Tom Fischer’s Tavern

Even blind, you can tell
What kind of a bar you’re in
By listening to the canned tunes.

Sinatra’s “Summer Wind,”
Cash’s “Ring of Fire,”
The Band’s “Up on Cripple Creek,”
Chicago’s “25 or 6 to 4,”
Croce’s “Time in a Bottle,”
Then, most unexpectedly,
Arlo Guthrie’s “Alice’s Restaurant,”
Which I’ve never heard in any tavern.

Arlo’s rambling confuses the barkeep,
An Italian-looking woman, maybe 32,
“What the hell is this?” “Arlo Guthrie,”
I pipe up. “ It’s Woody Guthrie’s son,”
But she has never heard of Woody, so
I try, “Do you listen to Bob Dylan?”
No, she says, so that’s that, but at least
Now you know where you are, a trough
For middle-aged white guys. It’s afternoon
And we’re in Westmont, New Jersey.

Some bars are black and white, but more
Are almost exclusively black or white, and
Seldom will you see an Asian guy, like me,
Save in California or Hawaii. In Philly’s
Chinatown, there is no neighborhood bar.
In beer commercials, though, everyone
Drinks, laughs, flirts and celebrates together.

Here, they’ve been talking about food,
As in fried chicken, pig’s feet, beans and rice,
And grandma’s killer egg and potato salad,
But now the chatter turns to water parks,
So a 55-ish gent tells the smiling barkeep,
“I can sit on one of those tubes all day long.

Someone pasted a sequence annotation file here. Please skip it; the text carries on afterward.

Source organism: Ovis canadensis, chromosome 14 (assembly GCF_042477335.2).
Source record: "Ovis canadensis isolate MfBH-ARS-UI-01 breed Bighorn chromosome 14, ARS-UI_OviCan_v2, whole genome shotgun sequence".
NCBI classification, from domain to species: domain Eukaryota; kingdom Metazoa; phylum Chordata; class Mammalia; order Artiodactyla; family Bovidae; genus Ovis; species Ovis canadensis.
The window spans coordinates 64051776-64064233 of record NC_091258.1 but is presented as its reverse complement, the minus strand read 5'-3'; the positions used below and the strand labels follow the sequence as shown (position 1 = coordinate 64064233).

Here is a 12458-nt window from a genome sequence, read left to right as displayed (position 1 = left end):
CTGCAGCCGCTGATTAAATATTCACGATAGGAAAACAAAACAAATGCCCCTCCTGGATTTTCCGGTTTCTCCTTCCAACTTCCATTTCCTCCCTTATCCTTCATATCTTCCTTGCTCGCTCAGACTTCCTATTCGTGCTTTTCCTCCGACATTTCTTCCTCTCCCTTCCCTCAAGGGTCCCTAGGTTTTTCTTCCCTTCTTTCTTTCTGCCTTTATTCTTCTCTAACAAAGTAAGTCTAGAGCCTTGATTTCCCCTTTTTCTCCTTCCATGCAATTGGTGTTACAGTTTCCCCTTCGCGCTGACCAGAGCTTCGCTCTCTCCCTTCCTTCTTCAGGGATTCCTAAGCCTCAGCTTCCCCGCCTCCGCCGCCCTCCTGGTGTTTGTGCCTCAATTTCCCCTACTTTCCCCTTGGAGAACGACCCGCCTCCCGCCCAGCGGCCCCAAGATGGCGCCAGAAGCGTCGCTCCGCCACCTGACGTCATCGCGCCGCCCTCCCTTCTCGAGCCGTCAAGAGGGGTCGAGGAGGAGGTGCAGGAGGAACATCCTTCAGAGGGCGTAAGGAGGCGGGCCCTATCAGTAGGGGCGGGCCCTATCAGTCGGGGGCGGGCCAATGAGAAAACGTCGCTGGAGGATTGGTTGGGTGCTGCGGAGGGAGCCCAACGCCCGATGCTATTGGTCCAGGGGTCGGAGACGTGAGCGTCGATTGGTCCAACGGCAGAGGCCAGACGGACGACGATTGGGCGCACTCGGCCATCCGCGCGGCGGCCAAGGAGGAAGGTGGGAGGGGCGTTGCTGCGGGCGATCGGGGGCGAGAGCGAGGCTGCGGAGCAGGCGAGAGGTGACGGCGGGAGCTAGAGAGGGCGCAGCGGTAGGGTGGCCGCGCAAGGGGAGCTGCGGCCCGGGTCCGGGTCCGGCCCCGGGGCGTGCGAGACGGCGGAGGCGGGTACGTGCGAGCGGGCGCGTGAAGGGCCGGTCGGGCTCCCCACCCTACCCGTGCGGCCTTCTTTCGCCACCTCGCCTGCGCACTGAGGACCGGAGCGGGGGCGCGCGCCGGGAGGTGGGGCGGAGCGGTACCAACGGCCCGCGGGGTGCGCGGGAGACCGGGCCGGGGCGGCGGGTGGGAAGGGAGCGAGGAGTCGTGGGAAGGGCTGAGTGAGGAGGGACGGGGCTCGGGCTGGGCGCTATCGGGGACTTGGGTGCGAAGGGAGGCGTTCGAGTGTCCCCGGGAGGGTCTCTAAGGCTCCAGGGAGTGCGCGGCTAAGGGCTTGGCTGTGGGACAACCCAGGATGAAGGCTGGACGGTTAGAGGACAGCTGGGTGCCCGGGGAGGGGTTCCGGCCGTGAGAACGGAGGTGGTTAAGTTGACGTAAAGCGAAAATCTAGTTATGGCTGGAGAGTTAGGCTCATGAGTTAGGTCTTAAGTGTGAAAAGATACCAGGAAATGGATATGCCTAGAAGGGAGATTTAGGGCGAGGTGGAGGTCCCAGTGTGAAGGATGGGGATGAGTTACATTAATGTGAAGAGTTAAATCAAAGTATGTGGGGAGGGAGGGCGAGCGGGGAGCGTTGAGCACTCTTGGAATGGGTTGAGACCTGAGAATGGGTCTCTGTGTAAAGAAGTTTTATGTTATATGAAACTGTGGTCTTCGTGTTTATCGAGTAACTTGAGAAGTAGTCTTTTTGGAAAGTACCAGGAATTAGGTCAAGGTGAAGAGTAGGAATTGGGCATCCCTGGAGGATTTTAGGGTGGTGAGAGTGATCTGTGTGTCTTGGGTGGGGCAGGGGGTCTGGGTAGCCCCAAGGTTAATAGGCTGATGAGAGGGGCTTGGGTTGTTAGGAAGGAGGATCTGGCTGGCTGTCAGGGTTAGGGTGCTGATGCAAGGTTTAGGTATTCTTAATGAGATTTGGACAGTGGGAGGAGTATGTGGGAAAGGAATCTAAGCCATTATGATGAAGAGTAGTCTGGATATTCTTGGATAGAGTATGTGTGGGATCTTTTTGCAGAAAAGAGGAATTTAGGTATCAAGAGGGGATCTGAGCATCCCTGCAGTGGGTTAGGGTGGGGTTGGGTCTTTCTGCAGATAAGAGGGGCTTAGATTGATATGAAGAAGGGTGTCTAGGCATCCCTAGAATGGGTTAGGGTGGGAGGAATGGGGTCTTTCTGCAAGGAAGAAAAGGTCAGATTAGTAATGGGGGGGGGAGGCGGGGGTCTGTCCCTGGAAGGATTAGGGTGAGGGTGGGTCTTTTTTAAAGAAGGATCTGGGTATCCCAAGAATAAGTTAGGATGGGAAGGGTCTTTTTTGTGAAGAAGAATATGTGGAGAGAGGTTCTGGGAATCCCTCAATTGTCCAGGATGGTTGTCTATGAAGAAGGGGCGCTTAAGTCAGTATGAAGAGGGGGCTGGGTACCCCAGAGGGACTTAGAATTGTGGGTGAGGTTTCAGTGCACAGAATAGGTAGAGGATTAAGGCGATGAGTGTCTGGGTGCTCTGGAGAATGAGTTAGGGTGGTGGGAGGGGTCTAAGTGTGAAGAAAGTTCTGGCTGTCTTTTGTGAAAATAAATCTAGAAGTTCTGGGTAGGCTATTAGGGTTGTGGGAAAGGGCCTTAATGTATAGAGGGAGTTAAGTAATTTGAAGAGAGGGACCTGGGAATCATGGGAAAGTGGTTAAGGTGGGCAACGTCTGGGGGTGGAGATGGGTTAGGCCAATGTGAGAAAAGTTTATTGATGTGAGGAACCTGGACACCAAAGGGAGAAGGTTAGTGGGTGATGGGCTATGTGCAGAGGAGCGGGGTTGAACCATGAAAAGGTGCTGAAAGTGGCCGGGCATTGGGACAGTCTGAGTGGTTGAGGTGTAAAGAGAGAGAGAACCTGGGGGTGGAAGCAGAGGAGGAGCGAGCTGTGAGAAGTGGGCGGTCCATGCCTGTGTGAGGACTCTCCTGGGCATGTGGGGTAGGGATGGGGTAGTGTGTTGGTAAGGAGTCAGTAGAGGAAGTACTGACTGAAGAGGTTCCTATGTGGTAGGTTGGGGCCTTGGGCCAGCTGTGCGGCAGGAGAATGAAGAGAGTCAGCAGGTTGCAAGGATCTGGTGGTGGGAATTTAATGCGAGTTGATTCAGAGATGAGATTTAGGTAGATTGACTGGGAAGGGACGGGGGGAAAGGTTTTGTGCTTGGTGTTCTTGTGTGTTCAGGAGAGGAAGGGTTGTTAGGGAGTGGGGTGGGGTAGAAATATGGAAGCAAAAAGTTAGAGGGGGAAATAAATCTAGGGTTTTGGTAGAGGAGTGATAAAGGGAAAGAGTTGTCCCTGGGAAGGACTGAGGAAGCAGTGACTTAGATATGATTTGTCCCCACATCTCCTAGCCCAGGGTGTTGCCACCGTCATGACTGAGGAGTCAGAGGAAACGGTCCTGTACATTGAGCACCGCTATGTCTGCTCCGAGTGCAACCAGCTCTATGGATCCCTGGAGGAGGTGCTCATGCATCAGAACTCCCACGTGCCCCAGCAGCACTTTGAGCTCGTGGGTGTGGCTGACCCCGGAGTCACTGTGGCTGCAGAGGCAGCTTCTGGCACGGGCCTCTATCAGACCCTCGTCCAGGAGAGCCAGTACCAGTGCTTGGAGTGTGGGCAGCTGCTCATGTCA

It’s most relaxing, and you don’t have to get
Out of the water unless you have to poop.”
“To do what?” She asks, looking alarmed.
“To poop. Ahhh, it is relaxing to soak
Your butts and privates in that water.
It’s only, like, four feet deep, you know,
So if you’re fat, like me, your bottom scrapes
The bottom, as you glide along, in that water.”

Shaving hell, we too will frolick until
We turn to some bottom material.
Like sediment or memory, we’ll blur
To our true shape, leaving nothing,
Not even an icky smell, in Westmont.
Outside, flags everywhere and a sergeant
Named Rambo, I kid you not. Here, I’m safe
And whisky comforted. That’s fair enough.

Linh Dinh is the author of two books of stories, five of poems, and a novel, Love Like Hate. He's tracking our deteriorating social scape through his frequently updated photo blog, Postcards from the End of America. Read other articles by Linh.